Arlington transportation planners are weighing major revisions to the guiding document for the future of the county’s bike infrastructure, sketching out a wish list of new trails and bike lanes they want to see over the coming years.
County officials have recently begun circulating a draft version of an updated “bicycle element” to Arlington’s “Master Transportation Plan.” The document was last updated a decade ago, and a working group has spent more than a year crafting potential changes for the plan.
In all, it contains 26 new pieces of cycling infrastructure from the last time the plan was revised, including a bevy of new trail segments, additional on-street lanes and trail renovations. The county is now soliciting public feedback on the draft in the form of a community survey, with additional engagement efforts to come.
But the document also includes some broad goals for county officials to pursue to meet the needs of cyclists over the coming decades, with a special focus on how Arlington can make people feel safer while riding their bikes on local streets.
“Many residents have identified that they do not have suitable bicycle facilities within their neighborhoods or ones that connect to the local destinations that they want to travel to,” the draft document reads. “Other bicyclists do not feel comfortable riding with or amongst motor vehicle traffic and they feel that some on-street bikeways do not provide sufficient separation from motor vehicles. While the County has developed many on-street bikeways in recent years, their distribution and connectedness across the Arlington is currently uneven.”
To that end, the updated plan calls for plenty of infrastructure improvements to meet that goal. The county’s budget squeeze, however, will make it a challenge for the County Board to find finding for many of these projects, at least in the near term.
But the document does identify several improvements that have already been funded in the county’s long-term construction plans, including three additions from the plan’s last update. Those include:
McKinley Road Buffered Bicycle Lanes – Revise the roadway markings on McKinley Road between the Custis Trail and Wilson Boulevard to include buffered bicycle lanes. Undertake the roadway marking along with construction of crossing enhancement to provide for improved access to McKinley Elementary School and the Custis Trail.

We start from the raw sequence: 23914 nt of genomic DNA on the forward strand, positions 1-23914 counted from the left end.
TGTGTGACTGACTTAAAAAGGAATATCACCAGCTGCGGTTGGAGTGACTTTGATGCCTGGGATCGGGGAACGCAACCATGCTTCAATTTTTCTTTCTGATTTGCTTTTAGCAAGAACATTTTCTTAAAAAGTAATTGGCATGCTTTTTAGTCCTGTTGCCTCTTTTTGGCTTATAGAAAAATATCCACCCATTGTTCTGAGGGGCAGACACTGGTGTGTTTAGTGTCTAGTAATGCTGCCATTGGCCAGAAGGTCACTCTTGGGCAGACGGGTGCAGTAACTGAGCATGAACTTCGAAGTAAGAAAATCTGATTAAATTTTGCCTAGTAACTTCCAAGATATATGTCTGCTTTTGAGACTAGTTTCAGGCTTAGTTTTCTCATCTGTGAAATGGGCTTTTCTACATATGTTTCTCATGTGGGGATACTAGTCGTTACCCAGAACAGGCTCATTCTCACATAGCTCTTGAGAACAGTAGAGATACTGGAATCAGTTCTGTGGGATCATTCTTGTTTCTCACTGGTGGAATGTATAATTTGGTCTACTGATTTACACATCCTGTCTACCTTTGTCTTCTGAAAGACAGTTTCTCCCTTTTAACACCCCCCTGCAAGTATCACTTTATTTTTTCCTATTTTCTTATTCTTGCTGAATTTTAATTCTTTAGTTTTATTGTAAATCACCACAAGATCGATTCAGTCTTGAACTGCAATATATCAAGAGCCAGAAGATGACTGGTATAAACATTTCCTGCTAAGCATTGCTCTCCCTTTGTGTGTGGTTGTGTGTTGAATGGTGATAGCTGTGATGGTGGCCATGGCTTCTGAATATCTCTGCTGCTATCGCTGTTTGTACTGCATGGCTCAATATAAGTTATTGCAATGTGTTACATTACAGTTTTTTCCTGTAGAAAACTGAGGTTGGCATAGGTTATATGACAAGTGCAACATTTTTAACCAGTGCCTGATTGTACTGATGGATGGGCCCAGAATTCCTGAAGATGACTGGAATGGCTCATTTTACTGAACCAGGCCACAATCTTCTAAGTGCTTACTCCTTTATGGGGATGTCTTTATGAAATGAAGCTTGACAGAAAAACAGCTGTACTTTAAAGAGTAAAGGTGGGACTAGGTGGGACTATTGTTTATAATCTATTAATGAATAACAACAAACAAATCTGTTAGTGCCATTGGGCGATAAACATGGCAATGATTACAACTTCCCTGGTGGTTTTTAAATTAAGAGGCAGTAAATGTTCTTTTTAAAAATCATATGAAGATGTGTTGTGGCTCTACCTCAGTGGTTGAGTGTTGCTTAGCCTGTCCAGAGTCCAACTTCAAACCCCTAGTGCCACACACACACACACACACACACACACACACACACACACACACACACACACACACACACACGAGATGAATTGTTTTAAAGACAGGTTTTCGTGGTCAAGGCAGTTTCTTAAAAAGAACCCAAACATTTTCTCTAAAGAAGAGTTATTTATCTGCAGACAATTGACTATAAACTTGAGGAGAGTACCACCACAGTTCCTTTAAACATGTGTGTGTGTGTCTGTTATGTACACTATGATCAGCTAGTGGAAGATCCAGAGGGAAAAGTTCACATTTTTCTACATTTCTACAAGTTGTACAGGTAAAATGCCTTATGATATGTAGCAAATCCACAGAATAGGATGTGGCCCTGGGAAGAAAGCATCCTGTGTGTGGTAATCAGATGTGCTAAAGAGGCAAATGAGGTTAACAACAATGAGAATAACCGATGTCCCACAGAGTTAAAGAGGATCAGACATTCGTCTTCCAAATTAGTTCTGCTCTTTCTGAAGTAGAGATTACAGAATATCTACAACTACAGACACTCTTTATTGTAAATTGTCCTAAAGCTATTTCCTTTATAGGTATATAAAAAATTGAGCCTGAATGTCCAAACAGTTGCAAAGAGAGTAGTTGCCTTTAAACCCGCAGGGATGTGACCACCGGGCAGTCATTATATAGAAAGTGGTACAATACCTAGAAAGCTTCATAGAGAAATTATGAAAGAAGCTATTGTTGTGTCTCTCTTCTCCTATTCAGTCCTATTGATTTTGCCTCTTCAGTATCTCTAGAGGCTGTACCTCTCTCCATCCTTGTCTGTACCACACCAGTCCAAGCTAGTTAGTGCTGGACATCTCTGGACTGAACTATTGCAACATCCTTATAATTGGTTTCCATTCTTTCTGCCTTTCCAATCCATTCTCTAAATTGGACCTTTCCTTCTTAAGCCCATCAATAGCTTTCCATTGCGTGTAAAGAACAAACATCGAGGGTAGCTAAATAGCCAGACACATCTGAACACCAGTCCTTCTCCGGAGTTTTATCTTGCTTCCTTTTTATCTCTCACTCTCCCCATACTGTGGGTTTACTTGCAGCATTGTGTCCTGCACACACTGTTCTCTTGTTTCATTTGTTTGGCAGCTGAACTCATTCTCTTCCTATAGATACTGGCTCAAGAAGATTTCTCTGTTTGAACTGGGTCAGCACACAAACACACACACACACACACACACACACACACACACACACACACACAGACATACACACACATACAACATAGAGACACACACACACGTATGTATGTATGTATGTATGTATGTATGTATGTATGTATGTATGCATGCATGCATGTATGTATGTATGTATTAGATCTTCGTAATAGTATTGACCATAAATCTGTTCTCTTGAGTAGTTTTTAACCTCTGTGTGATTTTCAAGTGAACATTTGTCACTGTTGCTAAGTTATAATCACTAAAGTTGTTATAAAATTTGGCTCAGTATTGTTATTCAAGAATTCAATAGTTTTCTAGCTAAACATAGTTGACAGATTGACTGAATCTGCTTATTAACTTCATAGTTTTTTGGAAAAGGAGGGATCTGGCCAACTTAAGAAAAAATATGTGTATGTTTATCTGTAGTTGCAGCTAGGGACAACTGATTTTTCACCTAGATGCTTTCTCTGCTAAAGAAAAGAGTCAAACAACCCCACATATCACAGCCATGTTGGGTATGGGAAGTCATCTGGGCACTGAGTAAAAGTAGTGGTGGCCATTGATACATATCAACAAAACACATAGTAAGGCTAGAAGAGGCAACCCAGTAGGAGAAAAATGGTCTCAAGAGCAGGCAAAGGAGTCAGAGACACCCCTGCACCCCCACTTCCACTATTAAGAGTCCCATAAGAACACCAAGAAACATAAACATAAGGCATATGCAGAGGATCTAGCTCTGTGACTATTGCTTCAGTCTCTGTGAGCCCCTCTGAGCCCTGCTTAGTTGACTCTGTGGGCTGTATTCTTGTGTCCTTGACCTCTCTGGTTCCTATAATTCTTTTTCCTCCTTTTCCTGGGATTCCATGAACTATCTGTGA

S. Clark Street Cycle Track – Construct an off-street cycle track that connects the planned Army Navy Drive protected bicycle lane at 12th Street South to 18th Street S. and the Crystal City Metrorail station.
Shirlington Road Bridge – Reconstruct the Shirlington Road bridge, and adjacent sidewalks, to provide an enhanced, wide bicycle and pedestrian path along the west side of the roadway that links the W&OD and Four Mile Run trails.
As for the rest, some the new planned changes only impact small sections of trails or roadways, requiring only small funding commitments. Others are substantially more ambitious.
Among the bigger asks are requests for the renovation of the entirety of the W&OD Trail as it runs through Arlington, and the portion of the Four Mile Run Trail south of W. Glebe Road, totaling about 5.5 miles in all.
“Improvements may include: trail widening, minor realignments, new pavement markings, wayfinding signage and consideration of the addition of trail lighting,” the document reads.
When it comes to new and improved trails, other planned projects include upgrades for the entirety of the Bluemont Junction Trail and and the construction of a new, half-mile long bike and pedestrian trail connecting the site of the former Northern Virginia Community Hospital in Glencarlyn to the nearby Forest Hills neighborhood.
Some of the plan’s more substantial on-street projects include the construction of bike lanes and other improvements along “the entirety of S. George Mason Drive,” stretching about 2.1 miles in all. The document also envisions new bike lanes along N. Highland and N. Herndon streets, between Key Boulevard and 7th Street N., to allow for easier access to the Clarendon Metro station.
Additionally, the document recommends the creation of some new “bike boulevards,” or coordinated infrastructure improvements to give cyclists an alternative to bypass busy roads for quieter side streets.
The county’s previously constructed some off Columbia Pike, and the plan envisions one along the Rosslyn-Ballston corridor (on Key Boulevard, N. Jackson Street and 13th Street N. between N. Rhodes and N. Quincy streets) and another connecting Ashton Heights and Lyon Park (on 5th, 6th, 7th and N. Fillmore streets to connect Henderson Road to Pershing Drive as it meets Washington Blvd).
The county is planning an open house to collect in-person feedback on the new bicycle element on Jan. 14 at Phoenix Bikes (909 S. Dinwiddie Street), set to run from 6-7:30 p.m.
Photo via Arlington County